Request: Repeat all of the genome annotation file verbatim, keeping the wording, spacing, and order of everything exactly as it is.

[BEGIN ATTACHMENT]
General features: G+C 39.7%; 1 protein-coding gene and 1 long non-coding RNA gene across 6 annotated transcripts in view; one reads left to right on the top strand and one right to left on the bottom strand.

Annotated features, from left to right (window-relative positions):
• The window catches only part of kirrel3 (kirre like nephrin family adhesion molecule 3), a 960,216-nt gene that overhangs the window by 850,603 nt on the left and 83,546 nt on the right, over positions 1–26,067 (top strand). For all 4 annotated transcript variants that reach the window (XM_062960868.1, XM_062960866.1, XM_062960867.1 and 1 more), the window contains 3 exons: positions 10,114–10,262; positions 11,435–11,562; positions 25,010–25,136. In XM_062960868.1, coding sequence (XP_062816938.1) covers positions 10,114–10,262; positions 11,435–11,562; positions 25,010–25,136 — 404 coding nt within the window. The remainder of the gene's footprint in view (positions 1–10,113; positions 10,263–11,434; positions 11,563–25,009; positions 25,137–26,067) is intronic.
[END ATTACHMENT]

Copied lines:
General features: G+C 39.7%; 1 protein-coding gene and 1 long non-coding RNA gene across 6 annotated transcripts in view; one reads left to right on the top strand and one right to left on the bottom strand.

Annotated features, from left to right (window-relative positions):
• The window catches only part of kirrel3 (kirre like nephrin family adhesion molecule 3), a 960,216-nt gene that overhangs the window by 850,603 nt on the left and 83,546 nt on the right, over positions 1–26,067 (top strand). For all 4 annotated transcript variants that reach the window (XM_062960868.1, XM_062960866.1, XM_062960867.1 and 1 more), the window contains 3 exons: positions 10,114–10,262; positions 11,435–11,562; positions 25,010–25,136. In XM_062960868.1, coding sequence (XP_062816938.1) covers positions 10,114–10,262; positions 11,435–11,562; positions 25,010–25,136 — 404 coding nt within the window. The remainder of the gene's footprint in view (positions 1–10,113; positions 10,263–11,434; positions 11,563–25,009; positions 25,137–26,067) is intronic.